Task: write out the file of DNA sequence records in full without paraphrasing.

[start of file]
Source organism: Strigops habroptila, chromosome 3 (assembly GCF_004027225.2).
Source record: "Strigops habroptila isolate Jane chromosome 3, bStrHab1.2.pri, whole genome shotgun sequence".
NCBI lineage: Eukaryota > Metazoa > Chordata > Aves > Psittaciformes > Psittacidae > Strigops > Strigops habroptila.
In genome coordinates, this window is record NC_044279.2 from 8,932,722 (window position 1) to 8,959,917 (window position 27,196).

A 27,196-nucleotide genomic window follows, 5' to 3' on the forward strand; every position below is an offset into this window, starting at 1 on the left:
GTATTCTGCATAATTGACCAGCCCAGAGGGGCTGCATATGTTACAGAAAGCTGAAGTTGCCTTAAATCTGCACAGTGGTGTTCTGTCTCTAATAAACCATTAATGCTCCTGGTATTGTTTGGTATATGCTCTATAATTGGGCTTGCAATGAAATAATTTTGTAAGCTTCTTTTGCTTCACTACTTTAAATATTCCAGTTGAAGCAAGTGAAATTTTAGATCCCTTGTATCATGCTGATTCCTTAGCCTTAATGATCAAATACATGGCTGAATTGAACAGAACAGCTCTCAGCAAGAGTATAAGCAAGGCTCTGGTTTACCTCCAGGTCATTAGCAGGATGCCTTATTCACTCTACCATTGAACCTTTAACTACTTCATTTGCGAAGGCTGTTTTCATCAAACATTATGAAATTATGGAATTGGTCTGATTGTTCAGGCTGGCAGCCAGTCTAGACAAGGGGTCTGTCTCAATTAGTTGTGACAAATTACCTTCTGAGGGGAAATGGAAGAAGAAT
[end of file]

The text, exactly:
Source organism: Strigops habroptila, chromosome 3 (assembly GCF_004027225.2).
Source record: "Strigops habroptila isolate Jane chromosome 3, bStrHab1.2.pri, whole genome shotgun sequence".
NCBI lineage: Eukaryota > Metazoa > Chordata > Aves > Psittaciformes > Psittacidae > Strigops > Strigops habroptila.
In genome coordinates, this window is record NC_044279.2 from 8,932,722 (window position 1) to 8,959,917 (window position 27,196).

A 27,196-nucleotide genomic window follows, 5' to 3' on the forward strand; every position below is an offset into this window, starting at 1 on the left:
GTATTCTGCATAATTGACCAGCCCAGAGGGGCTGCATATGTTACAGAAAGCTGAAGTTGCCTTAAATCTGCACAGTGGTGTTCTGTCTCTAATAAACCATTAATGCTCCTGGTATTGTTTGGTATATGCTCTATAATTGGGCTTGCAATGAAATAATTTTGTAAGCTTCTTTTGCTTCACTACTTTAAATATTCCAGTTGAAGCAAGTGAAATTTTAGATCCCTTGTATCATGCTGATTCCTTAGCCTTAATGATCAAATACATGGCTGAATTGAACAGAACAGCTCTCAGCAAGAGTATAAGCAAGGCTCTGGTTTACCTCCAGGTCATTAGCAGGATGCCTTATTCACTCTACCATTGAACCTTTAACTACTTCATTTGCGAAGGCTGTTTTCATCAAACATTATGAAATTATGGAATTGGTCTGATTGTTCAGGCTGGCAGCCAGTCTAGACAAGGGGTCTGTCTCAATTAGTTGTGACAAATTACCTTCTGAGGGGAAATGGAAGAAGAAT